7. Report this comment #18399

    Cheng Xiaofeng said:

    The same problem exists in the field of Ecology.
    There are many complex data sets in ecological research. The analysis of these data is a long time-consuming, and strenuous work for everyone. The original data might be selected to be used to do the statistical analysis. But the standard to choose the data was never be mentioned in most papers. After that, there are many important assumptions if using the certain analysis methods in software. In most papers, authors just told us the data was analyzed by some methods using the software, but without saying whether the data satisfies the assumption or not. If the data do not satisfy it, even the significant analysis results are not robust. No one cares it. So many suspicious data have appeared on different ranks of journals to mislead other researchers for a long time.

    From Kunming Institute of Botany, Chinese Academy of Sciences,

  8. Report this comment #18406

    Ari Loytynoja said:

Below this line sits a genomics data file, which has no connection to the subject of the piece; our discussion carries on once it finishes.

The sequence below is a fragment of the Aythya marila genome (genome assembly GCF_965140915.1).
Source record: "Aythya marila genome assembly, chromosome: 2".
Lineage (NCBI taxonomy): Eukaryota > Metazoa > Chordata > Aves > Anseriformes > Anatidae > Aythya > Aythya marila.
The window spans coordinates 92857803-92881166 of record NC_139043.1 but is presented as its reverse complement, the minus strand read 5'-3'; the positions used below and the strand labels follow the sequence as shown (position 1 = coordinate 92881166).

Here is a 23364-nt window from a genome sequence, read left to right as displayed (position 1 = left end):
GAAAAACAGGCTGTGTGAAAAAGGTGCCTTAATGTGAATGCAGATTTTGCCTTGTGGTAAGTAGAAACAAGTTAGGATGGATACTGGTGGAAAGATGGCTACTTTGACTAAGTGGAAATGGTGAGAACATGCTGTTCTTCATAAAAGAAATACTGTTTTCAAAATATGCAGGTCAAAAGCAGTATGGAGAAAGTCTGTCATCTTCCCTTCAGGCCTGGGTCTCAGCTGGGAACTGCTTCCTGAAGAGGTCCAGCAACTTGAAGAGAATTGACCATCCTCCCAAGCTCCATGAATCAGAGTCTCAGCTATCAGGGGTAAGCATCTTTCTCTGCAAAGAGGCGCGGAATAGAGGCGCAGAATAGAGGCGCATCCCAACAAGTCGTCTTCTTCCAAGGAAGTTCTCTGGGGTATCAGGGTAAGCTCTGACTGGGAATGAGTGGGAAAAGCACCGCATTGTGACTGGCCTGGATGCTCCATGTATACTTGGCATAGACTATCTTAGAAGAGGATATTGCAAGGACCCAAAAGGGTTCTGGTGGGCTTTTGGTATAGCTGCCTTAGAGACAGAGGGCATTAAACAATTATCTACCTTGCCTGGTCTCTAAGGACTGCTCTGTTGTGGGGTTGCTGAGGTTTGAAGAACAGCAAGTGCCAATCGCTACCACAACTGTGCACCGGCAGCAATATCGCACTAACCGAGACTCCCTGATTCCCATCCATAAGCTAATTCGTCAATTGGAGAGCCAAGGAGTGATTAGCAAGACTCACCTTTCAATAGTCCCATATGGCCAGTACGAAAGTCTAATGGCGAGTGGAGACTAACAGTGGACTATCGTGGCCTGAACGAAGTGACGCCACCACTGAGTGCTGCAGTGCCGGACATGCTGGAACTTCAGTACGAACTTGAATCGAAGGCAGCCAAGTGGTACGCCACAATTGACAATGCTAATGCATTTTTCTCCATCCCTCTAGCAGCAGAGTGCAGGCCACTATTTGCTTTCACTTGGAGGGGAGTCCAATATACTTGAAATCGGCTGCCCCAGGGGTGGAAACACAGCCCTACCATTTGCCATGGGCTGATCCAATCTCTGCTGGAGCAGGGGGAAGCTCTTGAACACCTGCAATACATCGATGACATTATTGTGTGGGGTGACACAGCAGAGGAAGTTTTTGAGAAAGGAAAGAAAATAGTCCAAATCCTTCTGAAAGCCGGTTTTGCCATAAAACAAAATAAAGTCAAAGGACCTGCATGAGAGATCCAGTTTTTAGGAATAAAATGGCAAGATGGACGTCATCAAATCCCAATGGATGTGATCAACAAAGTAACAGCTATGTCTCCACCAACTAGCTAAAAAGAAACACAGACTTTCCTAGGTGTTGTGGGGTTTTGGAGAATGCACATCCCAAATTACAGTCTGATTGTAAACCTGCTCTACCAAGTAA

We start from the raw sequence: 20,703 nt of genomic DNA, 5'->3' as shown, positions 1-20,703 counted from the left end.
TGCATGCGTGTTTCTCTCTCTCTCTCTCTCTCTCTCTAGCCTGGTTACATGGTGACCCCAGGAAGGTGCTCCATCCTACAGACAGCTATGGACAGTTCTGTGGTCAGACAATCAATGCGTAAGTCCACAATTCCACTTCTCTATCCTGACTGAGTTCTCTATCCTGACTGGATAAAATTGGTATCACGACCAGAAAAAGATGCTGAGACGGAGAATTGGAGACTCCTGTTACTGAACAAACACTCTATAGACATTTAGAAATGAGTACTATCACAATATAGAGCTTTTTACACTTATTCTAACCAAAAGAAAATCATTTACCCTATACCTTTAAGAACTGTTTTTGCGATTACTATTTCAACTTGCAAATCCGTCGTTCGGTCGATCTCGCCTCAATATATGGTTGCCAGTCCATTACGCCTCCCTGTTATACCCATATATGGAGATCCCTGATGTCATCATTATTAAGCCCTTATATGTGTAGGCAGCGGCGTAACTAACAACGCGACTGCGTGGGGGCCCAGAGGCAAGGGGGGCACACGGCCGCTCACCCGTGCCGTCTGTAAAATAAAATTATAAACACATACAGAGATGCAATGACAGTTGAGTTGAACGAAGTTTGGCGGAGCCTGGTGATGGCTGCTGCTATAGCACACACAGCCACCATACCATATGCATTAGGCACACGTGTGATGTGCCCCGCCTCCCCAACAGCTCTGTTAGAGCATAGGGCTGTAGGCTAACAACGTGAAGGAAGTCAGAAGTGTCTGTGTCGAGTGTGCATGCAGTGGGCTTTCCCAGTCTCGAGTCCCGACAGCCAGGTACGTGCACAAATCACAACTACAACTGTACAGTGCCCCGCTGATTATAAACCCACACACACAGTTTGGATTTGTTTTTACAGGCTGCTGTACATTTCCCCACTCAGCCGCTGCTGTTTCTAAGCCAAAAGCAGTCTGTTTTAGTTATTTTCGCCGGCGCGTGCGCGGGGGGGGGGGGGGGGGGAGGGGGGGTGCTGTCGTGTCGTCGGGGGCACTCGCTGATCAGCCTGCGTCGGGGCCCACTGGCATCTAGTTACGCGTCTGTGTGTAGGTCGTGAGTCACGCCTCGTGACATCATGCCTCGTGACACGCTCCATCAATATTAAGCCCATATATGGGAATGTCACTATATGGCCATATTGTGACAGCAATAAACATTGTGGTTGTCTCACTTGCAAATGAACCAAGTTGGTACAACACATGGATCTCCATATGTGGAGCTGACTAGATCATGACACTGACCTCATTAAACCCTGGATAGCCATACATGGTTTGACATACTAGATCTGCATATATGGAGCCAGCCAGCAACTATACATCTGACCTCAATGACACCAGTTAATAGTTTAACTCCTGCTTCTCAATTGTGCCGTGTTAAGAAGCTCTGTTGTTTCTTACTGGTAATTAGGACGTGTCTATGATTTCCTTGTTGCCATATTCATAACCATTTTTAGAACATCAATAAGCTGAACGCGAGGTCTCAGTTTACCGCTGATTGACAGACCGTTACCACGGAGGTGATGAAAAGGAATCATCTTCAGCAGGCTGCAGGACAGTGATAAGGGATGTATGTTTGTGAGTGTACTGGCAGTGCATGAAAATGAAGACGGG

One should aim at robust results, not just at reproduceable ones. In sequence analysis many analysis methods are based on heuristic algorithms and do not guarantee finding globally optimal solutions. Furthermore, there typically are numerous solutions that, given our imperfect models and scoring systems, seem equally or nearly equally good and should be considered as possibly correct solutions. If the aim is to provide reproducible results, the method should hide these alternative solutions and always return one of them, the same for every person analysing the data. This may sound desirable but it has its downside: the solution picked by the method may not be the correct one and everybody ends up reproducing the same wrong answer. In my opinion, individual analyses (such as sequence alignment using heuristic algorithms) do not need to be reproduceable for the analyses to be sound: conclusion that remain valid despite slight variations in the data are more likely to correct.

  9. Report this comment #45049

    Kalo Franky said:

    Well i really believe that scientist is evolving to different level. Technology wise, they truly are using 10% of their brain to take technology to a whole new level. inpatient rehab